For point 3 above ,never knew there were formulae for this ..so thanks ! I'll look up.

Take a carpet as a good example...

A carpet has an expected lifetime... you could say 10 years (this might depend on the quality, obviously).
An existing carpet has a price that was paid to acquire and install it.
A brand new carpet will have a price that it will need to acquire and install it too - a replacement cost.

If you moved into a property where there was a carpet that was 5 years old... and it had an expected lifetime of 10 years... and you actually agreed it needed completely replacing because of something you did - then you would probably be OK agreeing to pay 50% of the replacement cost... 10 - 5 = 5 or half of its expected lifetime. The Landlord and you could either agree how old it was amicably, or the Landlord could prove it with a receipt.

What you do is work out the annual depreciation of an asset... in this case let's say the carpet cost 1,000 and had an expected lifespan of 10 years... therefore it depreciates at 100 per year.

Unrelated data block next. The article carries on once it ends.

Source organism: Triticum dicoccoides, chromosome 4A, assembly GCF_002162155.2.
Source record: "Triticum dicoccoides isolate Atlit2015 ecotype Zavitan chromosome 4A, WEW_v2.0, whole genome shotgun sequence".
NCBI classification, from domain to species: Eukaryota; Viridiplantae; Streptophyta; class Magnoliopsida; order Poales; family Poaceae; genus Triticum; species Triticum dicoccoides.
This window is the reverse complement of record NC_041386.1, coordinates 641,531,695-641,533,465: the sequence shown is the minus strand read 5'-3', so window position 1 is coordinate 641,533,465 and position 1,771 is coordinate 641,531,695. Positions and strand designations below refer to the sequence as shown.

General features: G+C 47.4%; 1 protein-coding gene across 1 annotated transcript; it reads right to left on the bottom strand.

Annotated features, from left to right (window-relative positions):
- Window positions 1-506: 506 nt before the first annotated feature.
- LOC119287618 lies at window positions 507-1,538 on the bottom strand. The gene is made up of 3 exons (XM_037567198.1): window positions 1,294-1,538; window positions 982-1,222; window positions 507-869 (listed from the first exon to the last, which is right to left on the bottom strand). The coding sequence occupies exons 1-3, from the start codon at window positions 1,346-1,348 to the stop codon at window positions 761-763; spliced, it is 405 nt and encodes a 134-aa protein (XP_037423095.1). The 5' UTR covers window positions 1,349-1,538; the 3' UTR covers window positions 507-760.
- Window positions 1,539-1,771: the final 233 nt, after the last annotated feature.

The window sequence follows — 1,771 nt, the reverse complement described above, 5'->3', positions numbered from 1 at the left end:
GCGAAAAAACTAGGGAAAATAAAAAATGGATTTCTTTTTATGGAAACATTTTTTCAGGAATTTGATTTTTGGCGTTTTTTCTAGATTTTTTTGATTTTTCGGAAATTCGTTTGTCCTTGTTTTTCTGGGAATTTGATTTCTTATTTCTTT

Now... this is the correct way of looking at things... but you also have to realise that sometimes it doesn't help Landlords. Genuine Landlords who have tried to provide good stuff in their let property, through no fault of their own, have had to replace entire kitchen worktops and receive paltry sums in compensation because someone carelessly has left a hot pan on it and burned a section. It's never nice to be in that situation... because you know the worktop was fine... now it looks awful... you can't replace a portion of it, you can't let it out as being "high-end" with that massive burn - so you are between a rock and a hard place, because your Tenant has come up with this magic formula that basically says... a whole new worktop costs 2,000... but it was already 3.5 years old (so let's say 4) and I think a worktop only lasts 5 years, and it's only a section of it anyway... so I'm going to offer you not 2,000 to replace it... but 2,000 - 1,600 / 3 (sections, only 1 of which needs replacing)... so here's your 133.33.

 :)

Thank you very much ,you've shared some very useful points ! I do agree to pay ,but has to be a fair reduction from the deposit  . :)
Pages: [1]
Print